Playboy’s ranking of the University’s social scene is inaccurate and unimportant
You have probably heard that we were ranked by Playboy as the best party school in the country. While we pulled off an “uninspiring” 16th place in the sports criterion, we were ranked highly in the other two criteria of night- and sex-life, placing third and second respectively.
Predictably, the University administration decries the ranking and even demands a recount — ouch, even the adults think we are not as cool as we think we are. Among students there seems to be two universal responses to the ranking: a call for more partying to live up to our newfound and somewhat dubious reputation, or bemusement, wondering if Playboy fudged up its numbers or if it was describing a different University.
The ranking was a surprise to almost everybody, probably even to those who live in Greek-lettered houses. The University was not even in the top twenty of the Princeton Review’s top party schools list this year — another Virginia, West Virginia University, took the top spot — and this has only been Playboy’s seventh party schools list in its publication history. Our academic reputation, history and architecture are much more reputable than our social scene. Ask a stranger who does not go here and nine times out of ten he or she will know of the Rotunda or the Law School, but not of Rugby Road. But let us get something straight here: as much as you think that the ranking is awesome or un-awesome, it probably will not have that much effect on social life around Grounds anyway. There will be more debauchery in the next week or two to live up the rankings, maybe, but it will die off fairly quickly to slightly less debauched activities. It is much harder to get people excited over an intangible number than another round of keggers, after all.
There is a lot of debate about the fallout of the ranking. One side argues that having the reputation of a party school is good: being a party school, they say, attracts more students here, which in turn will make the University more selective and thus more elite. I, for one, find this argument amusingly misguided at best and completely ridiculous at worst. Are we really to believe that students who apply here because of our reputation as a party school are the kind of students we want to be here? Sure, academic rigor and an appetite for partying are not mutually exclusive, but I am sure the fine admissions officers in Peabody Hall will make sure that, first and foremost, futures Hoos know how to study before they know how to play beer pong.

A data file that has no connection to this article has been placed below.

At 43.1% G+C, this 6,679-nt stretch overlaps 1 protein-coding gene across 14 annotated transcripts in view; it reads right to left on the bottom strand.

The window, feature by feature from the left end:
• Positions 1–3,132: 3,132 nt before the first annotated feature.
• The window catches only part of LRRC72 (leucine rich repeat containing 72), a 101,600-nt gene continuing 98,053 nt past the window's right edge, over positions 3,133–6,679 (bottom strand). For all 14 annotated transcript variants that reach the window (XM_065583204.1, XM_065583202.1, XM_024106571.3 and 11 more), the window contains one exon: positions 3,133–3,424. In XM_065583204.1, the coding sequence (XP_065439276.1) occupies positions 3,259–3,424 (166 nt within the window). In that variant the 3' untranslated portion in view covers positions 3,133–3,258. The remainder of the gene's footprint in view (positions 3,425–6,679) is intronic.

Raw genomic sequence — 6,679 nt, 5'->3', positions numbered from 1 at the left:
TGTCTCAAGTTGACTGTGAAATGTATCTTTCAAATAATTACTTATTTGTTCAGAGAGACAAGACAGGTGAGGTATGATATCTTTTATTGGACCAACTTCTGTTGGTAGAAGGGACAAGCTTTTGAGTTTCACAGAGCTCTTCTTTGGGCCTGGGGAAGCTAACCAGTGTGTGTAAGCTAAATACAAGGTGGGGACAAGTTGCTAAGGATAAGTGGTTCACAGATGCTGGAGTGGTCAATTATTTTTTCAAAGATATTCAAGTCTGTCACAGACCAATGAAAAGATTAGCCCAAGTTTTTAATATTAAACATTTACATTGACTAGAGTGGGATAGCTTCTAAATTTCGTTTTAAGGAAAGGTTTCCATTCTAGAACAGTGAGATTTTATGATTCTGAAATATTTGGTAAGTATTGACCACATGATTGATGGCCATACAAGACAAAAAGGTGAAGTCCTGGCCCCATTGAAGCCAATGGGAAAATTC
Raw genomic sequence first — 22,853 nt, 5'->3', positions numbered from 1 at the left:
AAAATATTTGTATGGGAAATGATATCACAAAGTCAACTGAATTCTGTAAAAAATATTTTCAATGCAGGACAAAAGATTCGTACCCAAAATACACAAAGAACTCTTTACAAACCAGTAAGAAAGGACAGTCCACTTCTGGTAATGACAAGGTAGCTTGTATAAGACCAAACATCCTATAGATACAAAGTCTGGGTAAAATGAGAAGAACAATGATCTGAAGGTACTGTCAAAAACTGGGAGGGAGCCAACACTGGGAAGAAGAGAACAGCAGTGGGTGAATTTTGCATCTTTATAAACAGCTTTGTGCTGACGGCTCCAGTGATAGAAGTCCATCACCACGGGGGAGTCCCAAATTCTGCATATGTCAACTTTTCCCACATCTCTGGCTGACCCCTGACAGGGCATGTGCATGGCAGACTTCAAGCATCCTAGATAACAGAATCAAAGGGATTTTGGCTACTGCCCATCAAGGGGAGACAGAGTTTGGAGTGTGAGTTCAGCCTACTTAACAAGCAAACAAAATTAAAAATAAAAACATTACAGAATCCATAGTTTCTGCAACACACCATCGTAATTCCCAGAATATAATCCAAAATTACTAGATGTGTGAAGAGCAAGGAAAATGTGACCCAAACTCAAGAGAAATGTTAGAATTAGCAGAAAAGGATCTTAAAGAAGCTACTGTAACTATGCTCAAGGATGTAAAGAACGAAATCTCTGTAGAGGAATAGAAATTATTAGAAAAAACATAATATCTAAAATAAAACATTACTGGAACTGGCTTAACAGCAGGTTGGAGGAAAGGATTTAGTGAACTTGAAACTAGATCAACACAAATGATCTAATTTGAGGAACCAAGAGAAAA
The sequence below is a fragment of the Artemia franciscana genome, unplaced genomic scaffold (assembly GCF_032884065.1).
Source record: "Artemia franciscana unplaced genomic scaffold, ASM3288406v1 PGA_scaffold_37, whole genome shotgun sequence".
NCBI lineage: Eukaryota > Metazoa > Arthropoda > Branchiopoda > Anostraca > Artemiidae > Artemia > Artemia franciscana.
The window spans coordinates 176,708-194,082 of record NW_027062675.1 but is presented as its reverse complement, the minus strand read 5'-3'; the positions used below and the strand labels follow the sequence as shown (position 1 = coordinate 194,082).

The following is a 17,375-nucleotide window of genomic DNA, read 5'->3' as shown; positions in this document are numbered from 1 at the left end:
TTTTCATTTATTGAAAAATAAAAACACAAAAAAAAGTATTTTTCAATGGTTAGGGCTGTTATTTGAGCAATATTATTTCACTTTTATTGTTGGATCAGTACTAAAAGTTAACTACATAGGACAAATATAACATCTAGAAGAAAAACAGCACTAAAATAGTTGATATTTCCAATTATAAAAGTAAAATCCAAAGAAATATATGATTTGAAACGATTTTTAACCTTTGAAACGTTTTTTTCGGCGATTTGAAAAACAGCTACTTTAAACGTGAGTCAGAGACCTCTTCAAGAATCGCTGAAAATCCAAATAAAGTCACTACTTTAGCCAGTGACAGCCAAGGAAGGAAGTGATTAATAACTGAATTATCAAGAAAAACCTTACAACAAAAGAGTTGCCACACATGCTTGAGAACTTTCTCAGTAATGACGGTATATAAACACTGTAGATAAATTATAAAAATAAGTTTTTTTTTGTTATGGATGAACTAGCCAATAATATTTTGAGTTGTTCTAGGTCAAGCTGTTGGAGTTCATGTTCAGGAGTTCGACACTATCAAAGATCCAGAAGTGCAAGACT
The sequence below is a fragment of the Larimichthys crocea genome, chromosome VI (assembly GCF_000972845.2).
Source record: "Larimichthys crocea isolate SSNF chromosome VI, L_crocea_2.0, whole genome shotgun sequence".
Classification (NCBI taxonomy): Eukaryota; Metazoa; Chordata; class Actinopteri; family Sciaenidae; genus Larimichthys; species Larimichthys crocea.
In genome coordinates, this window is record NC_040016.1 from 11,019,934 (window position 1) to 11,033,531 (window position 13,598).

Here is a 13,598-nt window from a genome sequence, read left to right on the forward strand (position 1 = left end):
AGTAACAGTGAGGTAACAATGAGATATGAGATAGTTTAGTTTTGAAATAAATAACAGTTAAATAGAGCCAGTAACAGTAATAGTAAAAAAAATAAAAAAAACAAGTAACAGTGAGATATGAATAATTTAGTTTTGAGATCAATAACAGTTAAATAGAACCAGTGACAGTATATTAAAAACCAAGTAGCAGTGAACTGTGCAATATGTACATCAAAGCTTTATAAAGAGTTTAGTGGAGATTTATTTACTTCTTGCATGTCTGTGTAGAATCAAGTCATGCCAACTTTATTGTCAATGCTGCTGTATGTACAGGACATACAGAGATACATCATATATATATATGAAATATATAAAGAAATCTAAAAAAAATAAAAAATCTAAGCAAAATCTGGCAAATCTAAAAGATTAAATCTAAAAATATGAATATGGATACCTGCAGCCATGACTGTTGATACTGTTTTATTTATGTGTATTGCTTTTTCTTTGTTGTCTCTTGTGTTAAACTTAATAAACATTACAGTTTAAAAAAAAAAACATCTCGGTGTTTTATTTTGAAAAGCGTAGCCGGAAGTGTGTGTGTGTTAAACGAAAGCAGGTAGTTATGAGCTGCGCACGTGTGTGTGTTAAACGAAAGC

The flip side of that argument, of course, I do not have to tell you: There is a natural stigma to being a party school. The phrase itself evokes images of quintessential “Animal House” escapades, of a bunch of kids going crazy and blowing their parents’ tuition money on missed classes and abysmal grades. This is a nightmare scenario, however, that I think will be left largely in our imaginations. Sure, there is always a certain number of students in any university who abuse their freedom away from home, but for the most part, we here are a bunch of overachievers. The mantra around Grounds is “work hard, play hard,” as verified by the quote that Playboy solicited. No matter what you think of our being a party school, let me remind you that though partying is a big part of our culture, it is not the end-all-be-all of social life here. The University is a diverse school; there is something for everyone, even for those who are not partiers. Do not ever feel that you are being left out if you are not going out on Thirsty Thursdays; if someone scoffs at your “Settlers of Catan” game night, remind yourself that that person is not very cool at all. For full disclosure, I spent last Friday hanging out with the Philosophy Club at Revolutionary Soup, watching “The Royal Tenenbaums” with some friends and then playing foosball at the Trigon house. I am spending my Saturday night writing this article. I have never been to a party down on Rugby Road. Needless to say, I was not one to contribute to the number one party school ranking.
_Rolph Recto is a Viewpoint writer for The Cavalier Daily. _